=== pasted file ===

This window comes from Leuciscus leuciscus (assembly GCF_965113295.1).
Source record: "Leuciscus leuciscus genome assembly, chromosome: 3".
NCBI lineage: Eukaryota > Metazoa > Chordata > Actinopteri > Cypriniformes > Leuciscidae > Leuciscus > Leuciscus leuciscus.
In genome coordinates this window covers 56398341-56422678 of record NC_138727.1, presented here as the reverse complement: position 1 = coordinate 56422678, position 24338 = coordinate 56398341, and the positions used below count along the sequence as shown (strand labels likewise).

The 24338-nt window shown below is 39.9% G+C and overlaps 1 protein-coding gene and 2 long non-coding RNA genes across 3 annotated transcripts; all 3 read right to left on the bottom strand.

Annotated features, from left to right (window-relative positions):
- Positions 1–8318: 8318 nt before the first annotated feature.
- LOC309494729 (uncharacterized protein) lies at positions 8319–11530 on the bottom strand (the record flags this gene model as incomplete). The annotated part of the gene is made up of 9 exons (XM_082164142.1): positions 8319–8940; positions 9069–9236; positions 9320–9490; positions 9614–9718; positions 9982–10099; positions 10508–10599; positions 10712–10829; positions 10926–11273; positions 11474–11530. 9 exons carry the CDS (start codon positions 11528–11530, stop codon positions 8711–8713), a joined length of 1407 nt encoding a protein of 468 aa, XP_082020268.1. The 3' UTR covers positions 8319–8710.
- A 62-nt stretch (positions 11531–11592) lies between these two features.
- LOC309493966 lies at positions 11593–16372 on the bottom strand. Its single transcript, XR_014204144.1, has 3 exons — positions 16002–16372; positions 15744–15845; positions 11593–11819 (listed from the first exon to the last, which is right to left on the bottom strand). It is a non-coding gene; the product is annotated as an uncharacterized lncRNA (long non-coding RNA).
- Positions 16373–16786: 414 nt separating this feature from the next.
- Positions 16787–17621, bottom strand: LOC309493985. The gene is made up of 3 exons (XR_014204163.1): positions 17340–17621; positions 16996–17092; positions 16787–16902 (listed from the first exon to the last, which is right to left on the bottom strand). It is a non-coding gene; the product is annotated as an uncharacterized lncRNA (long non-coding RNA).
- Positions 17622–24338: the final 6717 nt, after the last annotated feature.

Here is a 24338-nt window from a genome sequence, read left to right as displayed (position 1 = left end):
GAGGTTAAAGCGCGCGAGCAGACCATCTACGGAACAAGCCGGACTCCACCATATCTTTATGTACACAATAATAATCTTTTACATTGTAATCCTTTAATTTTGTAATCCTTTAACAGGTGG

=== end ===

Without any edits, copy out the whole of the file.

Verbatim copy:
This window comes from Leuciscus leuciscus (assembly GCF_965113295.1).
Source record: "Leuciscus leuciscus genome assembly, chromosome: 3".
NCBI lineage: Eukaryota > Metazoa > Chordata > Actinopteri > Cypriniformes > Leuciscidae > Leuciscus > Leuciscus leuciscus.
In genome coordinates this window covers 56398341-56422678 of record NC_138727.1, presented here as the reverse complement: position 1 = coordinate 56422678, position 24338 = coordinate 56398341, and the positions used below count along the sequence as shown (strand labels likewise).

The 24338-nt window shown below is 39.9% G+C and overlaps 1 protein-coding gene and 2 long non-coding RNA genes across 3 annotated transcripts; all 3 read right to left on the bottom strand.

Annotated features, from left to right (window-relative positions):
- Positions 1–8318: 8318 nt before the first annotated feature.
- LOC309494729 (uncharacterized protein) lies at positions 8319–11530 on the bottom strand (the record flags this gene model as incomplete). The annotated part of the gene is made up of 9 exons (XM_082164142.1): positions 8319–8940; positions 9069–9236; positions 9320–9490; positions 9614–9718; positions 9982–10099; positions 10508–10599; positions 10712–10829; positions 10926–11273; positions 11474–11530. 9 exons carry the CDS (start codon positions 11528–11530, stop codon positions 8711–8713), a joined length of 1407 nt encoding a protein of 468 aa, XP_082020268.1. The 3' UTR covers positions 8319–8710.
- A 62-nt stretch (positions 11531–11592) lies between these two features.
- LOC309493966 lies at positions 11593–16372 on the bottom strand. Its single transcript, XR_014204144.1, has 3 exons — positions 16002–16372; positions 15744–15845; positions 11593–11819 (listed from the first exon to the last, which is right to left on the bottom strand). It is a non-coding gene; the product is annotated as an uncharacterized lncRNA (long non-coding RNA).
- Positions 16373–16786: 414 nt separating this feature from the next.
- Positions 16787–17621, bottom strand: LOC309493985. The gene is made up of 3 exons (XR_014204163.1): positions 17340–17621; positions 16996–17092; positions 16787–16902 (listed from the first exon to the last, which is right to left on the bottom strand). It is a non-coding gene; the product is annotated as an uncharacterized lncRNA (long non-coding RNA).
- Positions 17622–24338: the final 6717 nt, after the last annotated feature.

Here is a 24338-nt window from a genome sequence, read left to right as displayed (position 1 = left end):
GAGGTTAAAGCGCGCGAGCAGACCATCTACGGAACAAGCCGGACTCCACCATATCTTTATGTACACAATAATAATCTTTTACATTGTAATCCTTTAATTTTGTAATCCTTTAACAGGTGG